Who are you?

Parts of this writing was inspired by memories of a lecture by Alan Watts

Who are you? You are just an organism living on a planet in a solar system in a galaxy in a cluster in a supercluster in a universe…and who is to say that there aren’t bigger levels than a universe that we just cannot detect with light (energy)? We know that you as an organism can be divided into organs, composed of tissue, made of cells, governed by DNA, which is made of atoms, made of electrons, protons, and neutrons, which are made of quarks, and who is to say that this too doesn’t continue infinitely.

But as an organism, living on a planet for a finite amount of time, there are only three things that matter in your life. Your experiences, your memories, and your predictions.

Your experiences are a series of events which occur at a particular location in space, at a particular moment in time. Some experiences span large distances of space and time, others not. Whenever you remember something, the event occurring is “experiencing a memory”. The only memories that you experience (for any duration of time) are the significant ones - the ones that have shaped your life...or is it the other way around? The only experiences that you remember (for any duration of time) are the significant ones, the ones that will shape your life. Both statements must be true.

So with increasing time, only the most significant events remain remembered. And as you experience events in present time, only the most significant events are committed to memory for any length of time. The less significant the event, the sooner it is forgotten.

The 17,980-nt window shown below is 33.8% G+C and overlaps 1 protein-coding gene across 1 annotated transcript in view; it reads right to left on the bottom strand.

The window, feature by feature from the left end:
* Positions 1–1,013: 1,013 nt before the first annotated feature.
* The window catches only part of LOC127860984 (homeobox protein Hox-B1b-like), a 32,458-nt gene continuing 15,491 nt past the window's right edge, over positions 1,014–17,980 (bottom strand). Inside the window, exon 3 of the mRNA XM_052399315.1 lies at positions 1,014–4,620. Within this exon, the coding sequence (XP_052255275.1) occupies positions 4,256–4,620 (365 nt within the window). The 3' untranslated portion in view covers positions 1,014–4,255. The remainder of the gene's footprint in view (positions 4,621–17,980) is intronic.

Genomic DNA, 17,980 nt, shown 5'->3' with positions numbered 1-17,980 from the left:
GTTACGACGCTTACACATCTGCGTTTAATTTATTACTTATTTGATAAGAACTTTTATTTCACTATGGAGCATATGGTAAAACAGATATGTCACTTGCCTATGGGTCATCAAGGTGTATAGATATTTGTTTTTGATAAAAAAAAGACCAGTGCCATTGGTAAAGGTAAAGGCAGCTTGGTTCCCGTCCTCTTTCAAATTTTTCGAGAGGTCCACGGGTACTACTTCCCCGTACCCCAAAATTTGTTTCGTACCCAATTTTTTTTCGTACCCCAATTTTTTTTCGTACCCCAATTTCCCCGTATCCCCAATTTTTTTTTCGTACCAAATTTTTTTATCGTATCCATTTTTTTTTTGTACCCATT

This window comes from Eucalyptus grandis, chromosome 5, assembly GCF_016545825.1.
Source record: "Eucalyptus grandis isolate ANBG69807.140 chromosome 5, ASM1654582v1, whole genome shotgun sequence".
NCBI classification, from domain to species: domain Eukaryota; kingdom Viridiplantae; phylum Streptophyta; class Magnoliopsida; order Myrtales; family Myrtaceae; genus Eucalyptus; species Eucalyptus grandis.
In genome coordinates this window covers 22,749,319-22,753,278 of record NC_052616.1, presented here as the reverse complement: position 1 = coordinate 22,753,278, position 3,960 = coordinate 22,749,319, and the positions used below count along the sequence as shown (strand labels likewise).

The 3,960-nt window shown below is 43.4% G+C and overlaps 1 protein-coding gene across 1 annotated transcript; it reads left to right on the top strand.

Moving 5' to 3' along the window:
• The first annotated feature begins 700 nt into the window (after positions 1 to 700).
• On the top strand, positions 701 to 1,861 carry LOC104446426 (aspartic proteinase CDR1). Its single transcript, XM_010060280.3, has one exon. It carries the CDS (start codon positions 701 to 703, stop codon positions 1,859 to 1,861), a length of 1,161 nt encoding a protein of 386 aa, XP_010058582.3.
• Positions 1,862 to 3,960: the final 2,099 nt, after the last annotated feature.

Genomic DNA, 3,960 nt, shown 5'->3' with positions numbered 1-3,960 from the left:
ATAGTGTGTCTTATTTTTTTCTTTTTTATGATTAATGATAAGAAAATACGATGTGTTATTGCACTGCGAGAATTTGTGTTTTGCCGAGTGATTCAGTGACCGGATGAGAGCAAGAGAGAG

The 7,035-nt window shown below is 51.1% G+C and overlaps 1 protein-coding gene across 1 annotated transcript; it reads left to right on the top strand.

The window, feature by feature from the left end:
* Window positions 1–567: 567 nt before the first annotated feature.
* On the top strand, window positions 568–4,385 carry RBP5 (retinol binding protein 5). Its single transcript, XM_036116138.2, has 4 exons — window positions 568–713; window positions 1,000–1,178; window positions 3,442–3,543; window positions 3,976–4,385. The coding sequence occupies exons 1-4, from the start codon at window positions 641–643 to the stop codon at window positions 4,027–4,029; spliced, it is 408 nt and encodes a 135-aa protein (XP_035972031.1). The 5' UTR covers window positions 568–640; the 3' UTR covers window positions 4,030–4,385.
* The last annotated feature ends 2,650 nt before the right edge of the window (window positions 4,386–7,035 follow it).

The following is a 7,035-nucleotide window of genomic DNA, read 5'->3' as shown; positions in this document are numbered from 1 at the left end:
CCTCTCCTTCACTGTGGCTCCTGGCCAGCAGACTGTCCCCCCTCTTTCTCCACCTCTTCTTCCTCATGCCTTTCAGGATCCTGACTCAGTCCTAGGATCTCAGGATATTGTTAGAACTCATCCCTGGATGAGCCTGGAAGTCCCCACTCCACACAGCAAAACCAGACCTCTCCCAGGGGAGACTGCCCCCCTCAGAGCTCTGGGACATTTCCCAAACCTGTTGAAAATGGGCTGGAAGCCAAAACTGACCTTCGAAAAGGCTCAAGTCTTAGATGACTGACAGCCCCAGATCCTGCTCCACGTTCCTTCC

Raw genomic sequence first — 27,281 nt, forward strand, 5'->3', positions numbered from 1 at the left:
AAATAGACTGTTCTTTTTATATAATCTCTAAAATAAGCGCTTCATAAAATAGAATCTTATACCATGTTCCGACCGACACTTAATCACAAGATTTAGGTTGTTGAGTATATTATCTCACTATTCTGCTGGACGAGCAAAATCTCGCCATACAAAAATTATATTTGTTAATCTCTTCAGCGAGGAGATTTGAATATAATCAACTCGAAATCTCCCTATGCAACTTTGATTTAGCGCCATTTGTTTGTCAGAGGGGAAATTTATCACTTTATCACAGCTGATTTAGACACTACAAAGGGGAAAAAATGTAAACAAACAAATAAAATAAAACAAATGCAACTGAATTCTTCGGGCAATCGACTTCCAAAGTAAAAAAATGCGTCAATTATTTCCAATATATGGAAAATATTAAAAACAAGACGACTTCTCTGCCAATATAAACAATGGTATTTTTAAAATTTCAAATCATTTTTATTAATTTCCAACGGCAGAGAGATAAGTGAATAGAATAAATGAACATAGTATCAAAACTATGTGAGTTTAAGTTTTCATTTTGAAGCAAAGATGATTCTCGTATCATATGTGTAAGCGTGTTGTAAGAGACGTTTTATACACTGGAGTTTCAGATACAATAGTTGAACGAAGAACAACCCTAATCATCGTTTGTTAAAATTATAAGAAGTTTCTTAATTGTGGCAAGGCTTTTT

Experiencing a memory is living in the past, experiencing an event is living in the present. Using your memories of experiences in the past to predict the event that will occur is living in the future.

Knowledge is nothing more than a set of rules deduced from events to help predict future events. The better you understand the true physical nature of events which occur, the more accurately you will be able to predict future events / the more knowledge and understanding you have. But then you just spend your whole life dissecting past events, instead of living in the present.

So life is a balance, a yin and a yang. During events that you decide are enjoyable, you want to experience the events and not worry about remembering them…but then after the event you want to be able to remember experiencing it. What governs whether or not we enjoy an event/experience? Our predictions based on the memories of similar events in the past.

For an event experienced for the first time, there is a large amount of uncertainty, which leads to fear in most organisms, and bravery/aggression in some. The more knowledge/understanding an organism has, the more likely that they will have some memory of a similar event to base predictions off of. The less knowledgeable the organism, the more likely it will interpret events with uncertainty and caution.

So events are more likely to be enjoyable the better you understand them, however the more you understand the less there is to enjoy. Getting there is the fun part. The mystery is what keeps it interesting. But perhaps it reaches a plateau, a point where you have reached equilibrium. This is the tipping point, so to speak. Now the more you understand, the less you can enjoy. You have to find the balance.